The ongoing story of conference realignment has been fascinating to follow because it changes by the day, because it touches practically every relevant athletic department on some level, and because it's just plain crazy.
We've already seen the Big 12 remove Dan Beebe as its commissioner, TCU decide to pay $5 million to leave one league for another league before it ever even started competing in the previous league, and now a conference with the words "Big" and "East" in its name has only six football-playing members and is considering increasing that number by adding a school with a campus located just a few hundred miles from the Pacific Ocean.
The whole thing is nuts.
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Men who have known each other for decades and labeled themselves friends have spent months lying to and backstabbing each other, and they do it with no apologies and few regrets. Everybody is out for themselves. A kill-or-be-killed mindset has taken over.
The resulting stories have been eye-opening -- none more than a report in this weekend's Boston Globe that featured the following quote from Boston College athletic director Gene DeFilippo on the subject of the ACC's decision to poach Syracuse and Pittsburgh from the Big East: "We always keep our television partners close to us. ... TV -- ESPN -- is the one who told us what to do."
Is this surprising?
Absolutely not -- because there's been speculation for months that the Big East sealed its fate last May when it rejected a nine-year, $1.4 billion television contract from ESPN. Long story not so long, the Big East decided it would rather open up bidding to NBC and Fox than accept that deal from ESPN, meaning the Big East was probably going to sign a deal with NBC or Fox, meaning NBC or Fox likely was on the verge of gaining a relevant share of the college sports landscape, and that's not something ESPN (or anybody in ESPN's position of power) would have liked.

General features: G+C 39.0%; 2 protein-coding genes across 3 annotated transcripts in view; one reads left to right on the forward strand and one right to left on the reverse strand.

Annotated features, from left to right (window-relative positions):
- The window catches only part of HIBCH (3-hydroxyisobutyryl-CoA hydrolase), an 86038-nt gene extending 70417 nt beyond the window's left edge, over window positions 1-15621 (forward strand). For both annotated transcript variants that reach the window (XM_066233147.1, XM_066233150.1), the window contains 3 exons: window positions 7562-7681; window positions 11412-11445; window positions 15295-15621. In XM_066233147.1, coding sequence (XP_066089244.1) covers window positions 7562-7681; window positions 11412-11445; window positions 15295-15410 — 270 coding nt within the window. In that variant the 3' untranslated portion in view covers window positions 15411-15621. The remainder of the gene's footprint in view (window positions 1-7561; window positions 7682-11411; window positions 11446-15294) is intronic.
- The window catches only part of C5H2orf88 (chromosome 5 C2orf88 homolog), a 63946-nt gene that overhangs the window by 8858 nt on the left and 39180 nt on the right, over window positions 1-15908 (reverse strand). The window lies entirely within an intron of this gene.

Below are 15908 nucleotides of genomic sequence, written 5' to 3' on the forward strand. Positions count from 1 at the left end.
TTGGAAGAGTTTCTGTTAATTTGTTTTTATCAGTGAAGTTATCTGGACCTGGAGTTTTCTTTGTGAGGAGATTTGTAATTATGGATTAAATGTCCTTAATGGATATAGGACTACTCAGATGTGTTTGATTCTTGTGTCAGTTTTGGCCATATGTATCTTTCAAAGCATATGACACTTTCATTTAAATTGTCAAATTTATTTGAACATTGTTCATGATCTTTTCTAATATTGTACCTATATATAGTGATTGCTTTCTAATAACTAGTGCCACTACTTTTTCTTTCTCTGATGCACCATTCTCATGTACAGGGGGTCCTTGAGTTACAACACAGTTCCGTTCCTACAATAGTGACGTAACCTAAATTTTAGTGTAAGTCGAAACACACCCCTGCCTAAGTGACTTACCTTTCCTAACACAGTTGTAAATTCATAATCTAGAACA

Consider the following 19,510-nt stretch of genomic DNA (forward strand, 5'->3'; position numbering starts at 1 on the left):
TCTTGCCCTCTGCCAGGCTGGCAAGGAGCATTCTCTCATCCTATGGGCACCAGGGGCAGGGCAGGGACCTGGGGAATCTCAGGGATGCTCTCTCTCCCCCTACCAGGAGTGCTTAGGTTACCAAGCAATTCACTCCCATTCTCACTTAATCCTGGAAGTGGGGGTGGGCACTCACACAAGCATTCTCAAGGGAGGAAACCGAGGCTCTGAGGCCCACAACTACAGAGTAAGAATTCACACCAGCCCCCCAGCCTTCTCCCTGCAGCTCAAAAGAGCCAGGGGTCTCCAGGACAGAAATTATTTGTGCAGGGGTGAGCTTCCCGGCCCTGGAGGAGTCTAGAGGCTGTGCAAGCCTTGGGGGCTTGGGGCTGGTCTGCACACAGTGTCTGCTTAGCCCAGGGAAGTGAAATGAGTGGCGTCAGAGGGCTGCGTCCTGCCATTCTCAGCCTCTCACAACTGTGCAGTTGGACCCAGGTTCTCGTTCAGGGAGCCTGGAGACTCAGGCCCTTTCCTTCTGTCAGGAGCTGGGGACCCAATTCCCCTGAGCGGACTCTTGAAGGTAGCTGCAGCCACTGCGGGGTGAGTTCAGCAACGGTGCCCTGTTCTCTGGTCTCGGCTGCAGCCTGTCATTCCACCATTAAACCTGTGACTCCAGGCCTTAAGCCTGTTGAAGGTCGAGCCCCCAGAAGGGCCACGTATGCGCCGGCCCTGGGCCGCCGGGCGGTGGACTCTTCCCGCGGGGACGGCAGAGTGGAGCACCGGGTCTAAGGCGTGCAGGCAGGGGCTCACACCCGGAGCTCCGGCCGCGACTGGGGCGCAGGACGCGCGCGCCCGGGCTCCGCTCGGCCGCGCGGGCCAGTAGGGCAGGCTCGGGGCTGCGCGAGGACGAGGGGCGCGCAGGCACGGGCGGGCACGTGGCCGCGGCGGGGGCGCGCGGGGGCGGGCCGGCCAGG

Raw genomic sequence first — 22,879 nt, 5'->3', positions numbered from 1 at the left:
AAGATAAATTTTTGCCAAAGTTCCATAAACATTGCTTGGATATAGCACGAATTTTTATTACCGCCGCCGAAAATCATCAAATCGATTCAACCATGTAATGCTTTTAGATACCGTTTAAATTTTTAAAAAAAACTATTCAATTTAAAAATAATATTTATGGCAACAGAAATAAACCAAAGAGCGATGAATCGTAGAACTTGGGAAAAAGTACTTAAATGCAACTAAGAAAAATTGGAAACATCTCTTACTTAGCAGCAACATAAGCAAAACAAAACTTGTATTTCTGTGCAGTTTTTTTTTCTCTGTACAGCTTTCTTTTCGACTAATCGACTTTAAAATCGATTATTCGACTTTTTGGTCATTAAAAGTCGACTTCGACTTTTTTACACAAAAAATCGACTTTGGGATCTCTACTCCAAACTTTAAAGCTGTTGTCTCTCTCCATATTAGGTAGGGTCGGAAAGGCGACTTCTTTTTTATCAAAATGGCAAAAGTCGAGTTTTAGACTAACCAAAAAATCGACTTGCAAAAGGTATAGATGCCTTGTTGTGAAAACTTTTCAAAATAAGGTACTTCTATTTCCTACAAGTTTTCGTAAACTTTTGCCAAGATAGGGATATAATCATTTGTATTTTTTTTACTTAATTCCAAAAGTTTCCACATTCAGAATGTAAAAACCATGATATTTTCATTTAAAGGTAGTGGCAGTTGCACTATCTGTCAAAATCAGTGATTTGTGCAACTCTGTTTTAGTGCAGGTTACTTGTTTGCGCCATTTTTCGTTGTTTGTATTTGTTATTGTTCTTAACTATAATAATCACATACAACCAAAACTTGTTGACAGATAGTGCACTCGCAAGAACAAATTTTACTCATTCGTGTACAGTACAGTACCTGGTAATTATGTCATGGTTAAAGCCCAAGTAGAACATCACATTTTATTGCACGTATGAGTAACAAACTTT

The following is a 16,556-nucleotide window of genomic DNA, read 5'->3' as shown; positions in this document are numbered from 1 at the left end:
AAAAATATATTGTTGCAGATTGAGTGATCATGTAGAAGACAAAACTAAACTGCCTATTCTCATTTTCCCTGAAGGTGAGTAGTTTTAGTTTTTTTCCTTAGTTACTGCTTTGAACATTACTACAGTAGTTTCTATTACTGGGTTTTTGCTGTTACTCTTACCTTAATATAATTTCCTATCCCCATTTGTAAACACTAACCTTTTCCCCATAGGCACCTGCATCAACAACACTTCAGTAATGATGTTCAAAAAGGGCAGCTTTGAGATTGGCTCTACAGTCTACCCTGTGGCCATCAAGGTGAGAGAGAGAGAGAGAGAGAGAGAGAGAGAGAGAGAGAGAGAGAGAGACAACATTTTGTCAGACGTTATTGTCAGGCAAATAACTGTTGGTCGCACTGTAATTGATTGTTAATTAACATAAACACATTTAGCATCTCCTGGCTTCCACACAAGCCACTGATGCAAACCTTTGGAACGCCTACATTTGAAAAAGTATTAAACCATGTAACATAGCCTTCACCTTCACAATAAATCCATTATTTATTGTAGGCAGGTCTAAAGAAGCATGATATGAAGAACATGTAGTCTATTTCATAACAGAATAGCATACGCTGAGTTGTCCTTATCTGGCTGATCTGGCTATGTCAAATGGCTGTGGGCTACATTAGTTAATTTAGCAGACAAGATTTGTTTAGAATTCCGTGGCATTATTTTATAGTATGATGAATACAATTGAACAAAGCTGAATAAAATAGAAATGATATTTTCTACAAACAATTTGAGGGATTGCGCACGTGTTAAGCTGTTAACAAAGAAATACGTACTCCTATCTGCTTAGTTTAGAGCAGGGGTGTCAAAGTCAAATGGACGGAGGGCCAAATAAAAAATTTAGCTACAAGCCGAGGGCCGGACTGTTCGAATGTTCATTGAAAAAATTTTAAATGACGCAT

The only way ESPN could ensure NBC or Fox wouldn't gain a relevant share of the college sports landscape was to make the Big East irrelevant, and, in case you haven't heard, the Big East is suddenly really close to being irrelevant because the ACC took Syracuse and Pittsburgh to get to 14 members. That led to the Big 12 taking TCU to get to 10, which could lead to Louisville and West Virginia exiting the Big East, too.
"ESPN is the one who told us what to do."
Again, those words aren't surprising -- they're just surprising to hear on the record from an ACC athletic director. Meantime, it should be noted that ESPN and the ACC have both denied DeFilippo's remarks in statements to the New York Times, but what else would they do? It's not like the ACC can say ESPN assured it of a better television contract if it would take Syracuse and Pittsburgh from the Big East, and it's not like ESPN can say it stood to benefit in a variety of ways from the ACC being strengthened at the Big East's expense.
But these two statements cannot be debated:
• There is no denying that the ACC will receive a better television contract with Syracuse and Pittsburgh involved.
• There's no denying that the Big East being greatly diminished makes the league less attractive to NBC and Fox.
They're accepted facts.
So did ESPN help destroy the Big East?
I guess I can't say for sure.
But I bet the folks at the Big East office feel that way.
And if they do, well, I think most people could understand why.